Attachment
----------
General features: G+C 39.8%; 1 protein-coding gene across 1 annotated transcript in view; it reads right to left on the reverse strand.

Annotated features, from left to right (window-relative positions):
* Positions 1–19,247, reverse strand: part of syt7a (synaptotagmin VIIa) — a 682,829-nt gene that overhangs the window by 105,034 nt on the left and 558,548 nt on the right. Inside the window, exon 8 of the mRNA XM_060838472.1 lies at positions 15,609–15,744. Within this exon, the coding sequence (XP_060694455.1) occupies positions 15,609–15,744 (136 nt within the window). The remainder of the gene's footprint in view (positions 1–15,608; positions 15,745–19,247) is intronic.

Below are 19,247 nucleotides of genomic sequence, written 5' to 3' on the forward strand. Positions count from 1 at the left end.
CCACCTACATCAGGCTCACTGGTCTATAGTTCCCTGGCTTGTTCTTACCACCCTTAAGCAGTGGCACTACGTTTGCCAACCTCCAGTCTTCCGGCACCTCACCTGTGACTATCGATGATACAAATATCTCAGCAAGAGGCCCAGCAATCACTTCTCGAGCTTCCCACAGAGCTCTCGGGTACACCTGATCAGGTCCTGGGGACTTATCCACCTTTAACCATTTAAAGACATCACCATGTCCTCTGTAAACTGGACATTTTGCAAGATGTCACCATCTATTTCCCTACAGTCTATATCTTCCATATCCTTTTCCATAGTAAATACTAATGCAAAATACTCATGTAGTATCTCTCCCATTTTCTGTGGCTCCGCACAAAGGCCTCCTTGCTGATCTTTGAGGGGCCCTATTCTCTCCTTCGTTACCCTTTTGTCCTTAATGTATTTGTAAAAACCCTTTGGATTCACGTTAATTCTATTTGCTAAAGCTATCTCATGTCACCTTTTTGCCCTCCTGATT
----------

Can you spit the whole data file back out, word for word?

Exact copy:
General features: G+C 39.8%; 1 protein-coding gene across 1 annotated transcript in view; it reads right to left on the reverse strand.

Annotated features, from left to right (window-relative positions):
* Positions 1–19,247, reverse strand: part of syt7a (synaptotagmin VIIa) — a 682,829-nt gene that overhangs the window by 105,034 nt on the left and 558,548 nt on the right. Inside the window, exon 8 of the mRNA XM_060838472.1 lies at positions 15,609–15,744. Within this exon, the coding sequence (XP_060694455.1) occupies positions 15,609–15,744 (136 nt within the window). The remainder of the gene's footprint in view (positions 1–15,608; positions 15,745–19,247) is intronic.

Below are 19,247 nucleotides of genomic sequence, written 5' to 3' on the forward strand. Positions count from 1 at the left end.
CCACCTACATCAGGCTCACTGGTCTATAGTTCCCTGGCTTGTTCTTACCACCCTTAAGCAGTGGCACTACGTTTGCCAACCTCCAGTCTTCCGGCACCTCACCTGTGACTATCGATGATACAAATATCTCAGCAAGAGGCCCAGCAATCACTTCTCGAGCTTCCCACAGAGCTCTCGGGTACACCTGATCAGGTCCTGGGGACTTATCCACCTTTAACCATTTAAAGACATCACCATGTCCTCTGTAAACTGGACATTTTGCAAGATGTCACCATCTATTTCCCTACAGTCTATATCTTCCATATCCTTTTCCATAGTAAATACTAATGCAAAATACTCATGTAGTATCTCTCCCATTTTCTGTGGCTCCGCACAAAGGCCTCCTTGCTGATCTTTGAGGGGCCCTATTCTCTCCTTCGTTACCCTTTTGTCCTTAATGTATTTGTAAAAACCCTTTGGATTCACGTTAATTCTATTTGCTAAAGCTATCTCATGTCACCTTTTTGCCCTCCTGATT